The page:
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Wednesday, November 25, 2009

Photoshop Tip: Create an Old Fashioned Postcard Look in Just a Few Clicks

I love the look of old travel photos and especially those old sepia postcards that you find at flea markets and yard sales. It's amazing how those images bring back the feeling of another era in time and a more adventurous vision of travel. But you don't have to visit antique sales to find those kinds of images, you can create them in Photoshop from "new" photos with only a few quick clicks. I shot the photo here a few winters ago in Florida and you can see that just adding a slight sepia tint gave it that antique postcard look.

Creating the effect only took a few minutes and here's how I did it:
  • First, choose a photo that has a sort of old-fashioned look to it. In this case by selecting a scene of a dirt road and palm trees, the picture really captures the feeling of "old" Florida.
  • Next, do a quick curves (or levels) adjustment just to get the exposure right, but keep the contrast somewhat flat. I didn't do any other editing to this image--it's not even cropped. In particular, I didn't sharpen the image because I wanted it to have that soft, aged look.
  • In either the adjustments menu (Image>Adjustments) or at the bottom of the layers palette (I always choose the latter because you can turn off adjustments made as a layer) select the photo filter option. Then select a warming filter and crank up the warmth and use a high density. In this case I chose a #85 warming filter and ran the density up to 97. The higher the density number, the more filtering you get.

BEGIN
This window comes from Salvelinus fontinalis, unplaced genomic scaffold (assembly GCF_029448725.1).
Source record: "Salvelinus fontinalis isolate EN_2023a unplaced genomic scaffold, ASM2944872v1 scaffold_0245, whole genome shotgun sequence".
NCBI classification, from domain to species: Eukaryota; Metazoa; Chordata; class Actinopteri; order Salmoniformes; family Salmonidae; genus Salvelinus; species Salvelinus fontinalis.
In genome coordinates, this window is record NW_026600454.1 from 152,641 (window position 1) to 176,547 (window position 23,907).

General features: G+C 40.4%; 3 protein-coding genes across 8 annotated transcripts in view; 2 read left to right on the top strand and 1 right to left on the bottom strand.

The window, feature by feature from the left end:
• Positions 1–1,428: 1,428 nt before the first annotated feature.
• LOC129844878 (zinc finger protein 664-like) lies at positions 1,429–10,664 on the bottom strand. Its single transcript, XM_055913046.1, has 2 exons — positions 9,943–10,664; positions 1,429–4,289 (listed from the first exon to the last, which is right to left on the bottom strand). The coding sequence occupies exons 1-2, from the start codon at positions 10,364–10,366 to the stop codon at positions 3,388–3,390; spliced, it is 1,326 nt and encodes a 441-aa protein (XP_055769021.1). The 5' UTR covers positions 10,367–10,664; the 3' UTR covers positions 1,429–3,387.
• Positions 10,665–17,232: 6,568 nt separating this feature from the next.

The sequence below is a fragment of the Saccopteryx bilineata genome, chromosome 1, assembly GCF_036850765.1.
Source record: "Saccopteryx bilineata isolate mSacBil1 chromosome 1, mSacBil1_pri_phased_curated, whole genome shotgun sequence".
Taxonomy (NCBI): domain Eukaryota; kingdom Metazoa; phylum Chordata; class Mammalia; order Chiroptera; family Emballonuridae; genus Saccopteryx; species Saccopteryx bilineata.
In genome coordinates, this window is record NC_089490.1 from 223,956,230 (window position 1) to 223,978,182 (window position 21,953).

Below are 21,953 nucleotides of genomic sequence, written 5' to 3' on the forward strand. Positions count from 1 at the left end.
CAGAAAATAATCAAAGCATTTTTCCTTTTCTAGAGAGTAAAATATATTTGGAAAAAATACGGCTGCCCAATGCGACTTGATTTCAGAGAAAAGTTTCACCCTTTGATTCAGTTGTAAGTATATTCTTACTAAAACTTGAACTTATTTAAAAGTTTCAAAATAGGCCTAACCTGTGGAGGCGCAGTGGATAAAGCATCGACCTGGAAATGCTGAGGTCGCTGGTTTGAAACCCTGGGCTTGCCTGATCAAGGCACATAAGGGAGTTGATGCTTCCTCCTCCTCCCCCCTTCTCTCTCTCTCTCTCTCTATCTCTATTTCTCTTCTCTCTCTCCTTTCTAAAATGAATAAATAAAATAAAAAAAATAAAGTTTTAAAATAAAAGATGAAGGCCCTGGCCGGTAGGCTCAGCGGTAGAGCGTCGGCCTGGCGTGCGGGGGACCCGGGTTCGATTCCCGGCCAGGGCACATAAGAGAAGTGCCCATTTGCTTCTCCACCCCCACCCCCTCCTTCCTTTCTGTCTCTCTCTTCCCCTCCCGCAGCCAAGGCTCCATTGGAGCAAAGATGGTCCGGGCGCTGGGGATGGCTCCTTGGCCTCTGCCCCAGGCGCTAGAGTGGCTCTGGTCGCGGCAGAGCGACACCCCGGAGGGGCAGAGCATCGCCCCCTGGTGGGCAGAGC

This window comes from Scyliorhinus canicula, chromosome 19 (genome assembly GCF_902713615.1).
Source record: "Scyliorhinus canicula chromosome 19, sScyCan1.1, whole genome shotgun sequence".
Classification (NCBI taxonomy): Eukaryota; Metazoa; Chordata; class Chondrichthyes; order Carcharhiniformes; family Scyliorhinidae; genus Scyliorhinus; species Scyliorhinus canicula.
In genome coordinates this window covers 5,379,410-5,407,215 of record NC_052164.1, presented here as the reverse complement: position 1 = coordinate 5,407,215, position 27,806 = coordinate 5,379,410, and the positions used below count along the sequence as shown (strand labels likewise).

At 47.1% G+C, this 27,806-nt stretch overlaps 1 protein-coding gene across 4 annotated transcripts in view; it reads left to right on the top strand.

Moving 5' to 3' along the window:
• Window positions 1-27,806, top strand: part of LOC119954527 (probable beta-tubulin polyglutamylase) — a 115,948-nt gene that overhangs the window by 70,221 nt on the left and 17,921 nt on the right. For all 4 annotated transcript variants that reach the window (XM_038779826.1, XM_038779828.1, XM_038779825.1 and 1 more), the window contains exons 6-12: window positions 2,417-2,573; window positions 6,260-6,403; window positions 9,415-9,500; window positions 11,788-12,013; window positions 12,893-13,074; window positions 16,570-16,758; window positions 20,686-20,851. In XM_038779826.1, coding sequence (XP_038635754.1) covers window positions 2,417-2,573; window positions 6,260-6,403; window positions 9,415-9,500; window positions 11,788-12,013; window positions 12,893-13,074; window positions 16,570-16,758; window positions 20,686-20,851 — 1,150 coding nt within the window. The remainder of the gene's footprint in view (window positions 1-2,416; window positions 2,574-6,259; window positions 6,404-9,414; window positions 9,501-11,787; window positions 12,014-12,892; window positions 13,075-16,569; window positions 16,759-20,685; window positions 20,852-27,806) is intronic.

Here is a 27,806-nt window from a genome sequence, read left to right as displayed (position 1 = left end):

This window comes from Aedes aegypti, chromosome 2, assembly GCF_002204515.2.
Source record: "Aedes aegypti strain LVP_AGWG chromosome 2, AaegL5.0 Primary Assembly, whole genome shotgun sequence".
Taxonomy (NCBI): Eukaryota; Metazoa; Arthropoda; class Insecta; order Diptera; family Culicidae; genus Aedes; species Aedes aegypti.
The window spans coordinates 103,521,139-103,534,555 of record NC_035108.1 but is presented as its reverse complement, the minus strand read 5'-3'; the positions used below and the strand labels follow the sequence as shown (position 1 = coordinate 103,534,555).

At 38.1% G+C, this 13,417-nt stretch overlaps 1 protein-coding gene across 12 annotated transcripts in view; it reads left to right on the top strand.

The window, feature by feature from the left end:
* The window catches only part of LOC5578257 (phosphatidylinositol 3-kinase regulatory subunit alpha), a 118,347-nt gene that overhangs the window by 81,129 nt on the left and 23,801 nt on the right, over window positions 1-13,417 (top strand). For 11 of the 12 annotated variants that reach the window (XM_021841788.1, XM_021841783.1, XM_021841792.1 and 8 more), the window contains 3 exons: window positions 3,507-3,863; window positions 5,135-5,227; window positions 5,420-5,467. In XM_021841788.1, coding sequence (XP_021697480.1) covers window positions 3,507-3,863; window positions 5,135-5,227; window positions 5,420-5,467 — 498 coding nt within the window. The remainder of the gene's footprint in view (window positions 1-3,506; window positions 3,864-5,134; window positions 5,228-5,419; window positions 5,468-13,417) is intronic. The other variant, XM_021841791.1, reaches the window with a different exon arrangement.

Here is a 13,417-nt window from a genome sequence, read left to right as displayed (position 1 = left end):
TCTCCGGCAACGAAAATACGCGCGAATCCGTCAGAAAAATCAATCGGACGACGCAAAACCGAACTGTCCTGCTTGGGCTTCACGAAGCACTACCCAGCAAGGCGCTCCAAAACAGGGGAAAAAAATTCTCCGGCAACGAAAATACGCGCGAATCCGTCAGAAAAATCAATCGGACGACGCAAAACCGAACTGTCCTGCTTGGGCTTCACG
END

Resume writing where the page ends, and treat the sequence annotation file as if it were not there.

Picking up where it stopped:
• Finally, I opened the hue/saturation tool (also in the layers palette) and, using the "master" setting, I desaturated the image until the setting was about -67.
That's it. There are probably a few dozen other ways to create a good sepia tone from a color image, but this one was really quick and easy. If you know how to use the photo filter and hue/saturation tools, you can make these adjustments in about 20 seconds. If you're new to editing, don't let the instructions make it sound complex, it's really not. Once you get used to poking around the menus a bit and learn to always use the layers palette for editing your images, you'll find adjustments like this are a breeze. If you'd like to see other Photoshop tips, or have questions about this one, just leave a comment or send me an email and I'll post more of them.

1 comment:

Mike said...

Jeff, I'm finally getting caught up on your posts. You have been busy here. I like this and thanks for the tips on how you did it. I'm going to try it with some of my photos too